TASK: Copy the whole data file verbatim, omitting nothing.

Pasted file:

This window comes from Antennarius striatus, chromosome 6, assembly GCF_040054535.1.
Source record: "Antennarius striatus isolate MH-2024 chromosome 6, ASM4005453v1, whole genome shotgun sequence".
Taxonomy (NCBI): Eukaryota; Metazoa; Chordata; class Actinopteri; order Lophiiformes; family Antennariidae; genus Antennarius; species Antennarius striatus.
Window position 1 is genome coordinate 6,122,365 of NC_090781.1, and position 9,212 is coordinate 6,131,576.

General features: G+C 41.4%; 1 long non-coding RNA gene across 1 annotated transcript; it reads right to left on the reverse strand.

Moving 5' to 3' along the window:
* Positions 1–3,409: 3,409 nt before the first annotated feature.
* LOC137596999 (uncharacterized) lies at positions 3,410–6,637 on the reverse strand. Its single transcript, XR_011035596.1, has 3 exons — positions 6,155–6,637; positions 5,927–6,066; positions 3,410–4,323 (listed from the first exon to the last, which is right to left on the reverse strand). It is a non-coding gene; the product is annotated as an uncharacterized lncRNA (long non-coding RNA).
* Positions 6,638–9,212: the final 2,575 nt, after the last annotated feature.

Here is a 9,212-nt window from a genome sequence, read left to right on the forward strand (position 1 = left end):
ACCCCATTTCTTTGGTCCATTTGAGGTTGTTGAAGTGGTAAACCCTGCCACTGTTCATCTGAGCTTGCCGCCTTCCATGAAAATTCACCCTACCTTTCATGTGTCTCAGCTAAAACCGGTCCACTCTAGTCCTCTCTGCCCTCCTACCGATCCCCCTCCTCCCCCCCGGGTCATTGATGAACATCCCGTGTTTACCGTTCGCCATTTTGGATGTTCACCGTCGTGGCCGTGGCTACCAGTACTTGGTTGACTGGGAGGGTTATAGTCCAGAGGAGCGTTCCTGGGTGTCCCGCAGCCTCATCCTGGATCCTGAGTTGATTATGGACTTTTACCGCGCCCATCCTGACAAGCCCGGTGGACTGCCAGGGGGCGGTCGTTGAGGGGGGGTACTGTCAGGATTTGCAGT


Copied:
This window comes from Antennarius striatus, chromosome 6, assembly GCF_040054535.1.
Source record: "Antennarius striatus isolate MH-2024 chromosome 6, ASM4005453v1, whole genome shotgun sequence".
Taxonomy (NCBI): Eukaryota; Metazoa; Chordata; class Actinopteri; order Lophiiformes; family Antennariidae; genus Antennarius; species Antennarius striatus.
Window position 1 is genome coordinate 6,122,365 of NC_090781.1, and position 9,212 is coordinate 6,131,576.

General features: G+C 41.4%; 1 long non-coding RNA gene across 1 annotated transcript; it reads right to left on the reverse strand.

Moving 5' to 3' along the window:
* Positions 1–3,409: 3,409 nt before the first annotated feature.
* LOC137596999 (uncharacterized) lies at positions 3,410–6,637 on the reverse strand. Its single transcript, XR_011035596.1, has 3 exons — positions 6,155–6,637; positions 5,927–6,066; positions 3,410–4,323 (listed from the first exon to the last, which is right to left on the reverse strand). It is a non-coding gene; the product is annotated as an uncharacterized lncRNA (long non-coding RNA).
* Positions 6,638–9,212: the final 2,575 nt, after the last annotated feature.

Here is a 9,212-nt window from a genome sequence, read left to right on the forward strand (position 1 = left end):
ACCCCATTTCTTTGGTCCATTTGAGGTTGTTGAAGTGGTAAACCCTGCCACTGTTCATCTGAGCTTGCCGCCTTCCATGAAAATTCACCCTACCTTTCATGTGTCTCAGCTAAAACCGGTCCACTCTAGTCCTCTCTGCCCTCCTACCGATCCCCCTCCTCCCCCCCGGGTCATTGATGAACATCCCGTGTTTACCGTTCGCCATTTTGGATGTTCACCGTCGTGGCCGTGGCTACCAGTACTTGGTTGACTGGGAGGGTTATAGTCCAGAGGAGCGTTCCTGGGTGTCCCGCAGCCTCATCCTGGATCCTGAGTTGATTATGGACTTTTACCGCGCCCATCCTGACAAGCCCGGTGGACTGCCAGGGGGCGGTCGTTGAGGGGGGGTACTGTCAGGATTTGCAGT